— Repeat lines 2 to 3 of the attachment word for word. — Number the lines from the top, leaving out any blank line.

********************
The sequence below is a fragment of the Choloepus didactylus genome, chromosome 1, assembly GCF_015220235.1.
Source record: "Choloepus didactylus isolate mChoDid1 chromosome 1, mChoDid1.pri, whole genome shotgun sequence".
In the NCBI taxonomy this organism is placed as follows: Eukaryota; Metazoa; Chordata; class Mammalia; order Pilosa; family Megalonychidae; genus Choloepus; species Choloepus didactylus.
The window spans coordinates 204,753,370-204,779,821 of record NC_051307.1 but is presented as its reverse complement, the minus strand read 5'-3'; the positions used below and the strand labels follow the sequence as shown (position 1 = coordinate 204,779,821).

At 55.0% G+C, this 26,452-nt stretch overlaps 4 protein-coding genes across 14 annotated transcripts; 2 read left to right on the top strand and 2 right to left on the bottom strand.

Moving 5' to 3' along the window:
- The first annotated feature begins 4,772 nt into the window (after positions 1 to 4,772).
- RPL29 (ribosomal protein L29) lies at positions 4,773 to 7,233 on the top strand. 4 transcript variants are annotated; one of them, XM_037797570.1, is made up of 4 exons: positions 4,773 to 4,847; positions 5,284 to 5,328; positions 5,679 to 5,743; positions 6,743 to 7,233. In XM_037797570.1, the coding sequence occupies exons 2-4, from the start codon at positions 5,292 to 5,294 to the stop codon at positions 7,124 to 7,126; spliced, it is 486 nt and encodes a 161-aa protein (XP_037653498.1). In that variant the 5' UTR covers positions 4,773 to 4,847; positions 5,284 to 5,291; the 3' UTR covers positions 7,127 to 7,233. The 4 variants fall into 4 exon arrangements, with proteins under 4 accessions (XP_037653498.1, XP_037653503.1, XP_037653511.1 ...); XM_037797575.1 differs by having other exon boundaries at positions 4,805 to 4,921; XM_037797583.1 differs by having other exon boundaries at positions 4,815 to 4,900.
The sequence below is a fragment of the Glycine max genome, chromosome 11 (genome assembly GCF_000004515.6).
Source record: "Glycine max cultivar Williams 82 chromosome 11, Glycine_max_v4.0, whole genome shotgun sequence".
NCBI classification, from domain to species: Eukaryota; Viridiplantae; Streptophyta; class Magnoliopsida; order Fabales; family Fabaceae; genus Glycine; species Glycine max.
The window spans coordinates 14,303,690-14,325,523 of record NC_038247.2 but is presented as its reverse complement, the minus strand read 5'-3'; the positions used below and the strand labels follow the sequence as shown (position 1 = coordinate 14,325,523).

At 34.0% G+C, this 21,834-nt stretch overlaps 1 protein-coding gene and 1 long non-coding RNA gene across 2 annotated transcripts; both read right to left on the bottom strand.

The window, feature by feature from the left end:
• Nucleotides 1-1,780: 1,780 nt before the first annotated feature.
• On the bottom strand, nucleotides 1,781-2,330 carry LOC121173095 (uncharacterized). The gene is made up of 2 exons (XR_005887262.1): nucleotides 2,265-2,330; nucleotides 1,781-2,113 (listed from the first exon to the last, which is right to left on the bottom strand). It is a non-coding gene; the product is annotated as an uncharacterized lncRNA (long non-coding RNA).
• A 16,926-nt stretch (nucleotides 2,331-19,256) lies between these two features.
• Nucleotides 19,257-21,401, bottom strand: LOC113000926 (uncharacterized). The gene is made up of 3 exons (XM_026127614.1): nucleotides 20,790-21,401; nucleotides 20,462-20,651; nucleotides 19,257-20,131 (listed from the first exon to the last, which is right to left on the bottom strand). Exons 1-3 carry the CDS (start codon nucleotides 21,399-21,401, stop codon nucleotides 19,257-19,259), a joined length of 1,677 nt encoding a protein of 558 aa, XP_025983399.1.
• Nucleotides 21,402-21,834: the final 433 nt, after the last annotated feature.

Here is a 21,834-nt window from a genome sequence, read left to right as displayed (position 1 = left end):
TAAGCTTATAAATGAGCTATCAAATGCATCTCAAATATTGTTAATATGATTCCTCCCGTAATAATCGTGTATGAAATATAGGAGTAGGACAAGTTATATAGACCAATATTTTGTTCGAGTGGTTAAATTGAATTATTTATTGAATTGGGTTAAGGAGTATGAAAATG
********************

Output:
Source record: "Choloepus didactylus isolate mChoDid1 chromosome 1, mChoDid1.pri, whole genome shotgun sequence".
In the NCBI taxonomy this organism is placed as follows: Eukaryota; Metazoa; Chordata; class Mammalia; order Pilosa; family Megalonychidae; genus Choloepus; species Choloepus didactylus.